It is recommended to use OpenVPN when security and privacy are of utmost importance. Due to the encryption overhead, OpenVPN might not be suitable for low latency tasks such as gaming. However, if you have a high-speed connection, this won’t matter.
Related guide: OpenVPN over TCP vs UDP: What’s the Difference
OpenVPN uses third-party software to be compatible with most VPN-capable devices. Almost all VPN providers also offer this protocol.
Moreover, the OpenVPN project has custom OpenVPN clients/apps that can be used individually. Manual configurations are involved.
- Impeccable security using Perfect Forward Secrecy.
- Compatible with a range of ciphers (configurable).
- It easily bypasses firewalls/restrictions.
- Almost every VPN provider offers it.
- It has been tested, audited, and proved.
- It includes UDP and TCP.
- Hard to be weakened.
- High encryption overhead.
- Not very fast.
- Heavy code base.
- It needs third-party software for compatibility.
This protocol is also known as IKEv2/IPsec. Internet Key Exchange version 2 (IKEv2) is a tunneling protocol, and from its name; used to exchange keys securely.
For it to be used as a VPN protocol, it needs another protocol for encryption and authentication. This is why it is paired with IPSec.
As mentioned earlier (L2TP/IPSec), IPSec offers a secure channel and allows various encryption algorithms. Hence, you can get up to 256-bit encryption on this protocol.
Since IKEv2 is a key exchange protocol, it uses Diffie-Hellman key exchange and allows Perfect Forward Secrecy to protect its data.
The protocol is reliable as it uses acknowledgments, error processing, transmission control, and a built-in Network address translation traversal.
It is also stable as it automatically re-establishes dropped VPN connections efficiently than other protocols.
Moreover, it supports standard mobility via the mobility and multihoming Protocol (MOBIKE). This allows users to change networks while it still maintains a secure connection.
Therefore, IKEv2 is suitable for mobile phones as they regularly switch between WIFI and mobile network internet connections. This is also why IKEv2 is the built-in protocol in most VPN-capable mobile phones.
Due to an improvement from IKEv1, IKEv2 is faster and efficient, consumes less bandwidth, and has no known vulnerabilities. Vulnerabilities arise when VPN providers poorly implement it.
Originally, IKEv2 was developed from a joint effort between Microsoft and Cisco. It was compatible with Blackberry, iOS, and Windows 7.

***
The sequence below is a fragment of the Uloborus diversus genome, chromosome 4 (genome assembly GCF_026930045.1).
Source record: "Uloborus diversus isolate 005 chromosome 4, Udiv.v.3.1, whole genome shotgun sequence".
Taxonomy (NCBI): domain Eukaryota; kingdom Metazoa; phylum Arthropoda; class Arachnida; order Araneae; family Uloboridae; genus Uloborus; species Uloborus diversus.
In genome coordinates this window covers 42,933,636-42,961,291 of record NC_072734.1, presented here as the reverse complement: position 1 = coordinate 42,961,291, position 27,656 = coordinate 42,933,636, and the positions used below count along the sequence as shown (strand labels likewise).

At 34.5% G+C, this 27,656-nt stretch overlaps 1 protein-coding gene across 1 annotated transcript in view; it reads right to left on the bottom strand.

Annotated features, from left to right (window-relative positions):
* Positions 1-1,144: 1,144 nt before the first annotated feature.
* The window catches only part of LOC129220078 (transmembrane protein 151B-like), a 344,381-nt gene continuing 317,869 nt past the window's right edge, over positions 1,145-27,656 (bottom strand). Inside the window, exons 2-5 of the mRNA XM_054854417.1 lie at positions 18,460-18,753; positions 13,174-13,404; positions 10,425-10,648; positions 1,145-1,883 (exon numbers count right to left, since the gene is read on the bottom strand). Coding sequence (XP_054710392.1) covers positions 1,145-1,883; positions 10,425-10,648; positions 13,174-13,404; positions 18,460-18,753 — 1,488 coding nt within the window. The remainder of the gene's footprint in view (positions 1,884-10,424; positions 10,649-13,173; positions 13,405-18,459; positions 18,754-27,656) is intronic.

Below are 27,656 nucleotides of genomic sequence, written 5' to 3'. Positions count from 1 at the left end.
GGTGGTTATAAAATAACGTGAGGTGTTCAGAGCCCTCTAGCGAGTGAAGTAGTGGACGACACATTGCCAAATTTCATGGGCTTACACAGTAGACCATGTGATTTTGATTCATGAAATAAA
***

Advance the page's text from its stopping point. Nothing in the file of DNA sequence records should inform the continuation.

However, many iterations of IKEv2 are now open source and support other platforms.
A good VPN that uses IKEv2 is NordVPN.
- Seamless fast speeds.
- Maximum protection via AES.
- Stable auto-reconnections.
- You can change networks without worries.
- Secure without vulnerabilities.
- Supports Blackberry devices and other platforms.
- Poor implementation can lead to problems.
- Closed-source version.
- Can suffer from firewall restrictions.
WireGuard is a relatively new open-source protocol that is simple and easy to use. It was designed to be faster than IPSec and more performance efficient than OpenVPN.
Although still under development, most reputable VPN providers have adopted WireGuard as one of their main protocols. Others offer a tweaked version of it under a different name.
WireGuard uses state-of-the-art cryptography to keep your internet traffic safe. It uses new ciphers that are not adopted by other protocols.
For encryption, it uses the ChaCha20. ChaCha20 is very secure and offers faster performance than the common AES, even on mobile devices.
This state-of-the-art cryptography even ensures quantum computing won’t break the encryption easily.
Its base code is also light to ensure a minimal attack surface.
The code can be quickly reviewed even by individuals, unlike OpenVPN, which has a bulky code. The smaller the code, the easier it is to audit and identify vulnerabilities and weaknesses.
Since even its encryption mechanism is faster in mobile phones, WireGuard boasts high performance. It also uses a simple network interface that can be configured easily.
With efficient encryption, WireGuard uses the least bandwidth. Its connections rely on UDP. Due to its high performance, WireGuard offers the fastest speeds.
Besides all the good, WireGuard’s default configuration keeps a log of your static IP address. This is a significant privacy concern for most users.
Also, being relatively new and under development, it still needs some more testing.
WireGuard is compatible with almost all computing platforms. It is suitable for speed-intensive tasks, doesn’t consume much power, and offers secure encryption.
- High performance with Very fast speeds.
- Light base code.
- Works well even with mobile phones.
- Low bandwidth consumption.
- Excellent security.
- No known vulnerability.
- Only uses UDP.
- Easy to block.
- It is still under development.
- Risky default configuration – IP logging.
Outdated VPN Protocols